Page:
Acting on a campaign promise to ban immigration from Muslim nations “until we know what in the hell is going on,” President Donald Trump banned immigration on Saturday from seven overseas countries.The seven countries are Libya, Yemen, Somalia, Syria, Iran, Sudan and Yemen.
The ban is in effect for 90 days.
At the same time, Trump’s order stops the admission of all refugees to the U.S. for 120 days and bans entry of anyone fleeing war-torn Syria indefinitely.
Notbably absent from the list is Saudi Arabia, where the 9-11 terrorists lived.
Trump said better ways of reviewing the status of immigrants would be devised during the next 3-4 months.
He said, “The United States must be vigilant during the visa-issuance process to ensure that those approved for admission do not intend to harm Americans and that they have no ties to terrorism.”
During the temporary ban, the Secretary of Homeland Security "shall seek ways that state and local jurisdictions may have greater involvement in the process of determining the placement or resettlement of refugees," the order says.
“I hereby proclaim that the entry of more than 50,000 refugees in fiscal year 2017 would be detrimental to the interests of the United States, and thus suspend any such entry until such time as I determine that additional admissions would be in the national interest,” the order says.
About 85,000 refugees were admitted into the U.S. in 2016. Less than half were Muslims.
Reaction to the executive order varied from applause to astonishment to dismay.
Gov. Pete Ricketts said for more than a year, he has "urged President Obama to strengthen vetting of refugees, but he took no action. I strongly support President Trump’s efforts to strengthen security screening in the refugee resettlement process. I urge the White House to quickly put new vetting processes in place, so we can continue to safely welcome refugees from all parts of the world."
Ricketts encouraged Nebraskans to seek opportunities to support and serve refugee families who are already here by reaching out to one of our three Nebraska resettlement agencies, listed at the end of this report.
The conservative think-tank, the Cato Institute, was critical.
“These policies will not improve national security and will undermine America’s efforts to combat Islamic extremism and terrorism around the world.”
The Cato Institute noted that from 1975 through 2015, only 20 refugees have been convicted of attempting or committing terrorism on U.S. soil, and only three Americans have been killed in attacks committed by refugees — and all of them were in the 1970s.
“Zero Americans have been killed by Syrian refugees in a terrorist attack on U.S. soil," the Cato report says. "The annual chance of an American dying in a terrorist attack committed by a refugee is one in 3.6 billion. The other 17 convictions have mainly been for aiding or attempting to join foreign terrorists.”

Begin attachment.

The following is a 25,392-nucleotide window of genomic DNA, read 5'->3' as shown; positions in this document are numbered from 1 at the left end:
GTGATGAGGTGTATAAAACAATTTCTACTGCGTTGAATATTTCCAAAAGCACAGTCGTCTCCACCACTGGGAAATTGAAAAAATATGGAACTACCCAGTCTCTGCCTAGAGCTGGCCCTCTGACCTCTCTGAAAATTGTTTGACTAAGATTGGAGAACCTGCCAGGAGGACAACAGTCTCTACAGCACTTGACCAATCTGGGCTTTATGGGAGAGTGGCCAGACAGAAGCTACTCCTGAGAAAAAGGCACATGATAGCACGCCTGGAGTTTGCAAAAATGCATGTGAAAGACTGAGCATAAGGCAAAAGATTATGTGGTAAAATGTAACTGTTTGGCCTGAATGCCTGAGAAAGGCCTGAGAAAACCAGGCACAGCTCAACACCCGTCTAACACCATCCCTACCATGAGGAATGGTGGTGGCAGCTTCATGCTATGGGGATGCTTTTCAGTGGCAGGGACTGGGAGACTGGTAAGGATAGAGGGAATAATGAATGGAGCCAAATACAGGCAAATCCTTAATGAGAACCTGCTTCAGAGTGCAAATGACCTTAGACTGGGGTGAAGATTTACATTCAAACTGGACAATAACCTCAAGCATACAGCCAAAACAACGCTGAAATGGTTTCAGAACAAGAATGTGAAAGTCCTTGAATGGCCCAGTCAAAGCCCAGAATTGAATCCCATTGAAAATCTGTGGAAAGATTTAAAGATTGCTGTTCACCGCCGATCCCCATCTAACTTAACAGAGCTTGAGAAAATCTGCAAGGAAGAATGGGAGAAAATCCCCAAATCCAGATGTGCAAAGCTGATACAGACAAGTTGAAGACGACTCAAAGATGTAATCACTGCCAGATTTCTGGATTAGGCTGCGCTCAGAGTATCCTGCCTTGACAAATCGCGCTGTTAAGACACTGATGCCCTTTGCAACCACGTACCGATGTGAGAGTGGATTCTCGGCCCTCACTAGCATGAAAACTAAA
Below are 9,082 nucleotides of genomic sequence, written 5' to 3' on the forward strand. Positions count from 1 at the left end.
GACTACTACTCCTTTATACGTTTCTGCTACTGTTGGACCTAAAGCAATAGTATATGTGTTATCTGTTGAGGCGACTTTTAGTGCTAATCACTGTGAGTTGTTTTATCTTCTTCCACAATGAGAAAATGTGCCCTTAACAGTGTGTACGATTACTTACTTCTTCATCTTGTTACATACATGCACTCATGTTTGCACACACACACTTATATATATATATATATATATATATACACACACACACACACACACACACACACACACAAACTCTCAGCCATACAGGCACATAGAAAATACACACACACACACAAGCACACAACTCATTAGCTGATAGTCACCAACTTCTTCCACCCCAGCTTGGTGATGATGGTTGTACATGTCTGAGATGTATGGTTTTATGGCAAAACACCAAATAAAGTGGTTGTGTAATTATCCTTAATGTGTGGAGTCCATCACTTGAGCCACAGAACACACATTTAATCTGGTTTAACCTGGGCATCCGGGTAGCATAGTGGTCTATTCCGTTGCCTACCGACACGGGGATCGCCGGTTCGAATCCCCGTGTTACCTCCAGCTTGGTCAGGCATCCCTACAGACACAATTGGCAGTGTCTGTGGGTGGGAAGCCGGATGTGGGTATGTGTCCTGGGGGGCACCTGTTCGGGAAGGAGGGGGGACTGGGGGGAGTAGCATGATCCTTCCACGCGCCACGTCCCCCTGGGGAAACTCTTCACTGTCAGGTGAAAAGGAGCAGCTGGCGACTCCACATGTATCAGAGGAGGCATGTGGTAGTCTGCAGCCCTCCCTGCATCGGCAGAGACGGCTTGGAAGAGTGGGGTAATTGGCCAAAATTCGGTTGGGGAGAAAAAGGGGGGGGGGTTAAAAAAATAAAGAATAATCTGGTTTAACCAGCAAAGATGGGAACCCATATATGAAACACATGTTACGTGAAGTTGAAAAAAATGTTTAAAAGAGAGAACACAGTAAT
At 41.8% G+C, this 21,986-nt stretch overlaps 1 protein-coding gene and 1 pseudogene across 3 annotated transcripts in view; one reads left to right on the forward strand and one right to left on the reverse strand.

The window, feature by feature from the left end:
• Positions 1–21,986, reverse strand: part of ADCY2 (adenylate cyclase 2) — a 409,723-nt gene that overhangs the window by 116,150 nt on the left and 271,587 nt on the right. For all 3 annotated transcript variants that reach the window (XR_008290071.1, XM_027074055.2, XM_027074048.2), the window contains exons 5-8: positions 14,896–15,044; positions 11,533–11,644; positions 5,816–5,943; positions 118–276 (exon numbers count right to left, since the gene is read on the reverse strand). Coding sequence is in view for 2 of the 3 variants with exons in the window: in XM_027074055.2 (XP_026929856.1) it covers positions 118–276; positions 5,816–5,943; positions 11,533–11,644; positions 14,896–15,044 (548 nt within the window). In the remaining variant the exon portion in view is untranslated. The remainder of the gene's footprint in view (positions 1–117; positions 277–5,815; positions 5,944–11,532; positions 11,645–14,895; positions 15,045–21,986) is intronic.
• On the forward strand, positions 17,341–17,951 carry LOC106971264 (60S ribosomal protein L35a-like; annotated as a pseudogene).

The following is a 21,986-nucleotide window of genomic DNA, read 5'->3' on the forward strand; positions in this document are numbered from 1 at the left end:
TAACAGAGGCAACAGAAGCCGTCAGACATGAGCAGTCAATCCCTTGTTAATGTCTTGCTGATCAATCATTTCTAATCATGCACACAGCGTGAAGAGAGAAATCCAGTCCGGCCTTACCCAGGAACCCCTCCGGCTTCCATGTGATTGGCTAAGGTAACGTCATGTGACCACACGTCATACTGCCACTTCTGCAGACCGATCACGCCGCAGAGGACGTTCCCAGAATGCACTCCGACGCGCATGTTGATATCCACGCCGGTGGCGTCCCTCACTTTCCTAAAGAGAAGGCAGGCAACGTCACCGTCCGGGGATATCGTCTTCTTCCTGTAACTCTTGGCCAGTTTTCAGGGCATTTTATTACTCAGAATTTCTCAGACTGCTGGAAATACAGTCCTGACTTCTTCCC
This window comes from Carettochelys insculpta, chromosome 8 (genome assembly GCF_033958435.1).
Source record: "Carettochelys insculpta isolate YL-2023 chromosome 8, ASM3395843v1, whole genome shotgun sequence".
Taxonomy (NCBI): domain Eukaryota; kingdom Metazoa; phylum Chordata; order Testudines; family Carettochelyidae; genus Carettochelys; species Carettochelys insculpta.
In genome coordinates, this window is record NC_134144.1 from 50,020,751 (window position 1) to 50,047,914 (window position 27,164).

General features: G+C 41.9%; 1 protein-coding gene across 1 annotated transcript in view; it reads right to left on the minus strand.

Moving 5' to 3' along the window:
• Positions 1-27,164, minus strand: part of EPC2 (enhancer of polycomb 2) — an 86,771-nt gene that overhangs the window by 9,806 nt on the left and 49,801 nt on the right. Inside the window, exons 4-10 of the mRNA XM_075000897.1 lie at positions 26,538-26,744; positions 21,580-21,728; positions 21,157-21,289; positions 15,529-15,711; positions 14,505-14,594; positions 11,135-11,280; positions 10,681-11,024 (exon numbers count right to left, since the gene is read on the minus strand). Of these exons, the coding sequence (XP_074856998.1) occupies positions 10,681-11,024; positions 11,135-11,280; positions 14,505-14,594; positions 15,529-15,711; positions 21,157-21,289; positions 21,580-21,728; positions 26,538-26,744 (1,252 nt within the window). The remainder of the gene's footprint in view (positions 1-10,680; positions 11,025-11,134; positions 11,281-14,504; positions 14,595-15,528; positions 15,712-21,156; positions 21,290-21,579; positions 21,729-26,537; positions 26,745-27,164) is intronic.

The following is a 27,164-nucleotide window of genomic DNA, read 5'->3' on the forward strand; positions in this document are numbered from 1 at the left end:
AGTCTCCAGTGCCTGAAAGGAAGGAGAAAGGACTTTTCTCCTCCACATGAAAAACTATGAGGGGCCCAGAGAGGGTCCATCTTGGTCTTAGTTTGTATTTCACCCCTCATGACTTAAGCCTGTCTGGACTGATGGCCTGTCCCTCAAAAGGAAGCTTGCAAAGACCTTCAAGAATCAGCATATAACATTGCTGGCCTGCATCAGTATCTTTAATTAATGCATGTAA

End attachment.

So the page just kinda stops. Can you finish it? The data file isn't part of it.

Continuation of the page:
The head of a resettlement organization in Minnesota said refugees are already vetted.
“The average refugee has lived 20 years in a refugee camp. They have passed 12 security clearances and medical exams and have plane tickets," said Jane Graupman, executive director at the International Institute of Minnesota, which helps immigrants transition to a new life.
Refugees coming to the United States are not terrorists, Graupman said. Often, they are fleeing terrorism.
Regarding higher standards for immigrant applications from those seven countries, Trump’s order also called for The Secretary of Homeland Security and the Director of National Intelligence to review refugee application and adjudication process to determine what additional procedures should be taken to ensure that those approved... do not pose a threat to the security and welfare of the United States, and shall implement such additional procedures.”
The travel ban also put thousands of people who are already in the U.S. on edge.
University of Nebraska President Hank Bounds said Monday that about 150 members of the university, including both students and faculty, are from the countries named in the ban.
“We have been working diligently to communicate with those individuals and to offer them critical guidance and support,” Bounds said. “We’re advising them to delay travel outside of the U.S. for the time being and to contact their campus international affairs office for assistance.”
“Today we’re reflecting on the inscription on our Statue of Liberty: “Give me your tired, your poor, your huddled masses yearning to breathe free…,” Bounds added. “For us, this quote represents the enormous promise and privilege of living in a great country like ours.”
“We are unanimous in our view that this executive order is disturbing and disruptive to our students and employees,” he said. “It does not represent the values of the University of Nebraska. And we join leaders of universities around the country in urging that it be promptly reconsidered.”
Ricketts provided contact Information for Nebraska’s Refugee Resettlement Agencies:
Catholic Social Services:
Lutheran Family Services
Refugee Empowerment Center
Phone: 402-554-0759 ext. 210 or 211
And, for the U.S. Citizenship and Immigration Services:
Nebraska - Omaha Field Office